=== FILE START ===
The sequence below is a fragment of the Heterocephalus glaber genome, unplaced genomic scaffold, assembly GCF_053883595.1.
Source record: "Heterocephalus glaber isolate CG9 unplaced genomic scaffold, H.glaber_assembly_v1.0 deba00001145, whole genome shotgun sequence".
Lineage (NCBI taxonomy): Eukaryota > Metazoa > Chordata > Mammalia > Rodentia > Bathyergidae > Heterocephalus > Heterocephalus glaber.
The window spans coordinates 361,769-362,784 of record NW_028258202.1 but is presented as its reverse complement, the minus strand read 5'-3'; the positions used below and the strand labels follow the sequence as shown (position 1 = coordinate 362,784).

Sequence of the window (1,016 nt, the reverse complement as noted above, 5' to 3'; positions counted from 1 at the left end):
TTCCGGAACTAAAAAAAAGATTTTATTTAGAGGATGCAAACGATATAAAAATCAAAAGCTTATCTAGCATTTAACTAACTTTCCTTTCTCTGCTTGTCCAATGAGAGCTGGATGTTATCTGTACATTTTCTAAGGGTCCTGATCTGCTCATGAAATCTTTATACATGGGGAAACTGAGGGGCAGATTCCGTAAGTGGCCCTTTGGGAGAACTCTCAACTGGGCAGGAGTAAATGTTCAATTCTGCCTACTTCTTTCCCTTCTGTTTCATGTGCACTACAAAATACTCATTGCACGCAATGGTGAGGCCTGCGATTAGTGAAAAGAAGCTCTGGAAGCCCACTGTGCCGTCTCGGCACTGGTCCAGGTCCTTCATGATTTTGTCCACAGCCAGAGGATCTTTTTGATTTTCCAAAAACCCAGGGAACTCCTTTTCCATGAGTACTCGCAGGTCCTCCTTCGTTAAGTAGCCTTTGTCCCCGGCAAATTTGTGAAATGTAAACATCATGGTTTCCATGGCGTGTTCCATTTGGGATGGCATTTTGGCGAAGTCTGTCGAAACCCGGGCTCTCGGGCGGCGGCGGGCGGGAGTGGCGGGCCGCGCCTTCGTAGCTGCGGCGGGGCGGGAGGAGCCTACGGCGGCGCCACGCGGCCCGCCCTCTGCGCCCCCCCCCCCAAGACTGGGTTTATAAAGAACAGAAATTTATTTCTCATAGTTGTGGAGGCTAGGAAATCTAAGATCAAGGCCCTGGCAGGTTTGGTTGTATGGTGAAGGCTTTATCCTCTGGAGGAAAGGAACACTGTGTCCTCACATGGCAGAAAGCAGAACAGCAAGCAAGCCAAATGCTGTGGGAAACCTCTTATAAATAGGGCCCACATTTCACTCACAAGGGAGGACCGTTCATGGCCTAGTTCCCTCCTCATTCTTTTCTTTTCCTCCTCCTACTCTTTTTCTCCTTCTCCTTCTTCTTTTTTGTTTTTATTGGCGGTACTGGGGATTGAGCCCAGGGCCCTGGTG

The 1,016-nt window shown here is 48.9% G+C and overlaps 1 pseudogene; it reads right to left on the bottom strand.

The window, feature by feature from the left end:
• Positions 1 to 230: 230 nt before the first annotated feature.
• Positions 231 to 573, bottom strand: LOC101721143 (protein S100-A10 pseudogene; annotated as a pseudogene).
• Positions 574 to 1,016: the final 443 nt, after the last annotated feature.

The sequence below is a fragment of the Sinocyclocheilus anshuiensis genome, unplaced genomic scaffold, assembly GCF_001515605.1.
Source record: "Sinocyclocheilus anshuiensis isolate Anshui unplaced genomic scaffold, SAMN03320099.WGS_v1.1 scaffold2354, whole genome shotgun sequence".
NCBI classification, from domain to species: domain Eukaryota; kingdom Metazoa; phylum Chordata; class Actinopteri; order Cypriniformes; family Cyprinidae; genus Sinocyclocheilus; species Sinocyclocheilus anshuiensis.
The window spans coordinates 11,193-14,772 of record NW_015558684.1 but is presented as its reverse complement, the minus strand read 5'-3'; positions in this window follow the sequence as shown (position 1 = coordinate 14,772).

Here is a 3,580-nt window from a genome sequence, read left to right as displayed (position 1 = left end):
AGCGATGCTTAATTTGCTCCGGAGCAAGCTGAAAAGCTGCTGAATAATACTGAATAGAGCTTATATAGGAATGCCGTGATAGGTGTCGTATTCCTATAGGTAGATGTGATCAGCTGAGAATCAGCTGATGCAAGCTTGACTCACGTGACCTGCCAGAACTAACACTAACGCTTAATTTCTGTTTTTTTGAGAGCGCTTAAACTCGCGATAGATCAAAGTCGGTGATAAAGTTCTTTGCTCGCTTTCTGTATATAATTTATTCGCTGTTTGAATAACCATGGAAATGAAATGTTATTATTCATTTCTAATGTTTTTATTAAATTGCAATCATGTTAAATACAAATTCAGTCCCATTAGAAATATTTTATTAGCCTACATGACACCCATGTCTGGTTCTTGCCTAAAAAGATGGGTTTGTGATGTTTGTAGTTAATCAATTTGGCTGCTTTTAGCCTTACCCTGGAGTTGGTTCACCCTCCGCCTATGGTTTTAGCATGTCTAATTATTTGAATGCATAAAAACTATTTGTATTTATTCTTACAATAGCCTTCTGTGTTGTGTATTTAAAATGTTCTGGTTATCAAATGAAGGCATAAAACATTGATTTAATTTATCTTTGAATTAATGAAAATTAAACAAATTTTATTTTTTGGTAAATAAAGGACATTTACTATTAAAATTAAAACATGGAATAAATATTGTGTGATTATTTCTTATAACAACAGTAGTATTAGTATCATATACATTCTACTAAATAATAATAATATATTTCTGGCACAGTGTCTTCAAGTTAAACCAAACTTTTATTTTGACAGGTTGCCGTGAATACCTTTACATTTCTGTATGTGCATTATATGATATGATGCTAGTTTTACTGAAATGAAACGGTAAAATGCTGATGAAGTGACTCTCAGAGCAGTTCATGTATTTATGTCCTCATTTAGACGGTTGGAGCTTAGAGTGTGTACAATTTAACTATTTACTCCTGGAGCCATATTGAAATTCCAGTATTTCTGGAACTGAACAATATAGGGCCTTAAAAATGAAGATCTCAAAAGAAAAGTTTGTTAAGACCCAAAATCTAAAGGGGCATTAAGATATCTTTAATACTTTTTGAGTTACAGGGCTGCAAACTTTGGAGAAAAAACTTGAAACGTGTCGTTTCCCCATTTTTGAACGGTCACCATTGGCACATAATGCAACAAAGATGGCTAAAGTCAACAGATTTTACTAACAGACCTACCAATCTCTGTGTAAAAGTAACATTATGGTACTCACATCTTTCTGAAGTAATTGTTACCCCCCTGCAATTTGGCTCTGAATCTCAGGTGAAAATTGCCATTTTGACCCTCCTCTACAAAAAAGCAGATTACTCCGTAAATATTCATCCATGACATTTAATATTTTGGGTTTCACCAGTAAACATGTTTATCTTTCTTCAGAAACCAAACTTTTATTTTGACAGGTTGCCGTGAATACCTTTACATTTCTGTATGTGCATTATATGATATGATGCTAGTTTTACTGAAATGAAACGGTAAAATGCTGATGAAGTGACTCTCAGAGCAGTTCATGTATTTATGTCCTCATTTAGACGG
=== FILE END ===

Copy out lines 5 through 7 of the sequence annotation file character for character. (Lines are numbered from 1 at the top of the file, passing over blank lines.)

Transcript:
Sequence of the window (1,016 nt, the reverse complement as noted above, 5' to 3'; positions counted from 1 at the left end):
TTCCGGAACTAAAAAAAAGATTTTATTTAGAGGATGCAAACGATATAAAAATCAAAAGCTTATCTAGCATTTAACTAACTTTCCTTTCTCTGCTTGTCCAATGAGAGCTGGATGTTATCTGTACATTTTCTAAGGGTCCTGATCTGCTCATGAAATCTTTATACATGGGGAAACTGAGGGGCAGATTCCGTAAGTGGCCCTTTGGGAGAACTCTCAACTGGGCAGGAGTAAATGTTCAATTCTGCCTACTTCTTTCCCTTCTGTTTCATGTGCACTACAAAATACTCATTGCACGCAATGGTGAGGCCTGCGATTAGTGAAAAGAAGCTCTGGAAGCCCACTGTGCCGTCTCGGCACTGGTCCAGGTCCTTCATGATTTTGTCCACAGCCAGAGGATCTTTTTGATTTTCCAAAAACCCAGGGAACTCCTTTTCCATGAGTACTCGCAGGTCCTCCTTCGTTAAGTAGCCTTTGTCCCCGGCAAATTTGTGAAATGTAAACATCATGGTTTCCATGGCGTGTTCCATTTGGGATGGCATTTTGGCGAAGTCTGTCGAAACCCGGGCTCTCGGGCGGCGGCGGGCGGGAGTGGCGGGCCGCGCCTTCGTAGCTGCGGCGGGGCGGGAGGAGCCTACGGCGGCGCCACGCGGCCCGCCCTCTGCGCCCCCCCCCCCAAGACTGGGTTTATAAAGAACAGAAATTTATTTCTCATAGTTGTGGAGGCTAGGAAATCTAAGATCAAGGCCCTGGCAGGTTTGGTTGTATGGTGAAGGCTTTATCCTCTGGAGGAAAGGAACACTGTGTCCTCACATGGCAGAAAGCAGAACAGCAAGCAAGCCAAATGCTGTGGGAAACCTCTTATAAATAGGGCCCACATTTCACTCACAAGGGAGGACCGTTCATGGCCTAGTTCCCTCCTCATTCTTTTCTTTTCCTCCTCCTACTCTTTTTCTCCTTCTCCTTCTTCTTTTTTGTTTTTATTGGCGGTACTGGGGATTGAGCCCAGGGCCCTGGTG

The 1,016-nt window shown here is 48.9% G+C and overlaps 1 pseudogene; it reads right to left on the bottom strand.